Last year the Financial Conduct Authority, which is the statutory body that regulates financial services, carried out a Financial Lives Survey. In June of this year (2018) it released a report – The Financial Lives of Consumers Across the UK – offering some geographic analysis of the survey results, including for rural areas.
This was a major survey, based on responses from 13,000 adult consumers who provided information about which of 90 financial products they did or didn’t hold. It also explored the potential financial vulnerability of those consumers. In some cases the results show notable differences between rural and urban consumers.
The report was not designed to tell us why these differences exist, though undoubtedly they were shaped by factors such as the older rural demographic, lower rural income levels and fewer rural adults having higher qualifications.
Indeed, the report found that twice as many adults were retired in rural areas (42% of all adults, compared with 23% in urban areas). It also found that 11% of rural residents were higher rate taxpayers, compared with 14% in urban areas, and that 23% of rural residents had no qualifications, compared with 12% in urban areas.
The headline rural finding is that over half (54%) of all rural consumers are potentially vulnerable in terms of their financial circumstances. This is defined as displaying one or more characteristics from: having limited financial resources; having low financial capability; having recently suffered a life event (such as redundancy, bereavement or divorce); or having a health problem which seriously affects day-to-day activities. Moreover, that rural figure is higher than its urban comparator (48%).
Rural retirees are also more likely to have the State Pension as their main source of income, this being the case for half of them (51%). Roughly two in three have some private pension provision and dependency on the State Pension is forecast to fall over the coming two decades, as the current group aged 45 plus reach retirement.
That may surprise some, given the end of many, traditional company pension schemes, but perhaps the introduction of auto-enrolment will turn the tide. So, too, might continued working past retirement age. Surely an important topic as the rural population ages?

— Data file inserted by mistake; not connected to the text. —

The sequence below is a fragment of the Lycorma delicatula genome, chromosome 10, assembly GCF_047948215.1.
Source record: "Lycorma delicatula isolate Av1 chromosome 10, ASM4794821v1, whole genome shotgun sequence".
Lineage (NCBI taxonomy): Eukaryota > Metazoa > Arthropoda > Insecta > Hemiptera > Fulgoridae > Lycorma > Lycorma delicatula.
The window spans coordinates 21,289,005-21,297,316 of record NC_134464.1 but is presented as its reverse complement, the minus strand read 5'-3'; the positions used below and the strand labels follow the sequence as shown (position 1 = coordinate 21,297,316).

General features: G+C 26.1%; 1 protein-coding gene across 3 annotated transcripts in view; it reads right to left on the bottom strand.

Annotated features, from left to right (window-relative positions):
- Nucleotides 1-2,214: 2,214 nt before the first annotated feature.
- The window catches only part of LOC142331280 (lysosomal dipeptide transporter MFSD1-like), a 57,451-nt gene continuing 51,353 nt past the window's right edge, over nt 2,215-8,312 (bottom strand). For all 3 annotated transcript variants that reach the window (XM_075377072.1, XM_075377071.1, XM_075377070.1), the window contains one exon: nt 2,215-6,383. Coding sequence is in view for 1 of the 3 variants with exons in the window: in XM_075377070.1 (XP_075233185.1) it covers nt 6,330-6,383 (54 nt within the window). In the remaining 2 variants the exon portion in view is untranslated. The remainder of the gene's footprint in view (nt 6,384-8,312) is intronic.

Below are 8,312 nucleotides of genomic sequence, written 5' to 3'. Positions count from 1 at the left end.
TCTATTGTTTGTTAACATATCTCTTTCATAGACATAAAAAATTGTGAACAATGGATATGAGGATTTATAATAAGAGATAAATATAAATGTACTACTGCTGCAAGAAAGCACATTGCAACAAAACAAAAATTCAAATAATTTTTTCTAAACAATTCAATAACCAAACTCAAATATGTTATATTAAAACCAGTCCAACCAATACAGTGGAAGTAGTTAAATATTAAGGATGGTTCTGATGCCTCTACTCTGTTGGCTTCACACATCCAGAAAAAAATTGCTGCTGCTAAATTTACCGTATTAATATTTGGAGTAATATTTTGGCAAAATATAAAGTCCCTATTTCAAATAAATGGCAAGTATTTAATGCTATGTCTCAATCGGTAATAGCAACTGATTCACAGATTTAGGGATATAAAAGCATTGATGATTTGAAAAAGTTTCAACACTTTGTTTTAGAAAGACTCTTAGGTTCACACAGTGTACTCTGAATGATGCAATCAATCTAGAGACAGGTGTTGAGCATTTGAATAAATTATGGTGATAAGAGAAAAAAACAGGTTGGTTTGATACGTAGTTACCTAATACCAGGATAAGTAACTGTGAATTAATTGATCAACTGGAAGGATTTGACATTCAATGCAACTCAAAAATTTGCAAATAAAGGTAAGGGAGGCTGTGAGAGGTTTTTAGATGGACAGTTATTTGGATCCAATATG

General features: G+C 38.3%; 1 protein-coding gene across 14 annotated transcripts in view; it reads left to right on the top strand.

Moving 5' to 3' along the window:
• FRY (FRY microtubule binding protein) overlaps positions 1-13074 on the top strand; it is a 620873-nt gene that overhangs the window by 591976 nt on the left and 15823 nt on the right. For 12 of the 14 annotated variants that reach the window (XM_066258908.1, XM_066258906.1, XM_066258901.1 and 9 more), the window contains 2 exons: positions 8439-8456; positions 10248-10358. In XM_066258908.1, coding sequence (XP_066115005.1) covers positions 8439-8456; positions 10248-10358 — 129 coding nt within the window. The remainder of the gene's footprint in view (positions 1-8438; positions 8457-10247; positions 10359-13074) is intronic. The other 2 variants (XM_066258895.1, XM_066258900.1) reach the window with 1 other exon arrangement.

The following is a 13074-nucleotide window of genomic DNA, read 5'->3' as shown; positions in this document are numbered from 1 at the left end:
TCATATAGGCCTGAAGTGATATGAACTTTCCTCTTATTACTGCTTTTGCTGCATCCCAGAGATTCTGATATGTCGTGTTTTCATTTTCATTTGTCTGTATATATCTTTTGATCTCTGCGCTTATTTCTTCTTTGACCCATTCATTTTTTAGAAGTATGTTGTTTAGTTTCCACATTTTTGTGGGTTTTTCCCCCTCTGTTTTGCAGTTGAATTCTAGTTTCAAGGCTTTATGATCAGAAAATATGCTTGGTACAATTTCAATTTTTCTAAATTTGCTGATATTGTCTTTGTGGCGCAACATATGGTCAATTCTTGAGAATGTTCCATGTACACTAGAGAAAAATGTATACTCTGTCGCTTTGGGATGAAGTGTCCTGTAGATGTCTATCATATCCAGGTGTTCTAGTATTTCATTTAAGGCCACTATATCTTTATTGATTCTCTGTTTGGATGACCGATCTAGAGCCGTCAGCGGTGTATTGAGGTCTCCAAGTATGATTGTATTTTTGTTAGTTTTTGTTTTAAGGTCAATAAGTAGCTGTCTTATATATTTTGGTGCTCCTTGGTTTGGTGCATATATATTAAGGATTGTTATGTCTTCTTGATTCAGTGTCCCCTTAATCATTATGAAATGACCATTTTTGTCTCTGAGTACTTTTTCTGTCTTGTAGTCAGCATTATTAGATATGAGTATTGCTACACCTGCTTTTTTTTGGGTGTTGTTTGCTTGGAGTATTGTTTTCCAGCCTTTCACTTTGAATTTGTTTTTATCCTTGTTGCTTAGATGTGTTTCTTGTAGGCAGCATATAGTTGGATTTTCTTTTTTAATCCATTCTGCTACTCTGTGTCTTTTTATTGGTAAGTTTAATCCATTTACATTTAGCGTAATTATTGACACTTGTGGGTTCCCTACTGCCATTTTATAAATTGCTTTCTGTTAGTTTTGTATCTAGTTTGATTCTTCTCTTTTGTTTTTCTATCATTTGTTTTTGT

One striking feature is how less likely rural consumers are to use internet or mobile banking. Just 54% use internet banking (72% in urban areas) and only 23% mobile banking (40% in urban areas). Whilst demographics may be influential here, so too surely must be access to broadband and reliable mobile networks.
The flip side is that rural consumers are greater users of bank branches and this despite sizeable closure programmes with the loss of many branches from our rural towns.
So where do rural consumers score relatively well? One such indicator is that they are less likely (than their urban counterparts) to be users of credit and more likely to pay off monthly credit card bills on a regular basis.
Equally, fewer rural consumers have been overdrawn in the last twelve months. For all that, it’s hard to overlook the fact that a fifth of them had an overdraft during that timescale and that an estimated 600,000 had taken out a high cost loan. Equally, that those in debt owe on average £9,570.
One probable reflection of demography is that rural consumers are more likely to have cash savings and investments than their urban counterparts. Only 9% held none whatsoever. Yet bear in mind that approaching half of those with savings or investments say they are worth less than £10,000. That is a thin comfort blanket for hard times or for things such as home improvements.
Which brings us to people’s satisfaction with their financial circumstances. Some readers will be unsurprised to learn that rural consumers are more likely to feel satisfied than their urban counterparts. Whether or not this matches up with the findings in the report I leave you to decide. Some might conclude that rural residents are simply more likely to express satisfaction with their lot.
What the figures in this report may also imply is a rural divide between the relatively affluent and the struggling. As ever, more questions are begged than answered. But congratulations nonetheless, to the Financial Conduct Authority for adding to the rural evidence base with this analysis.
This article was written by Brian Wilson whose consultancy, Brian Wilson Associates, offers policy research and support. He can be contacted at firstname.lastname@example.org Areas of specialism include rural policy and proofing, local economic strategies, public service delivery and neighbourhood plan support. He is a Director of Rural England CIC.
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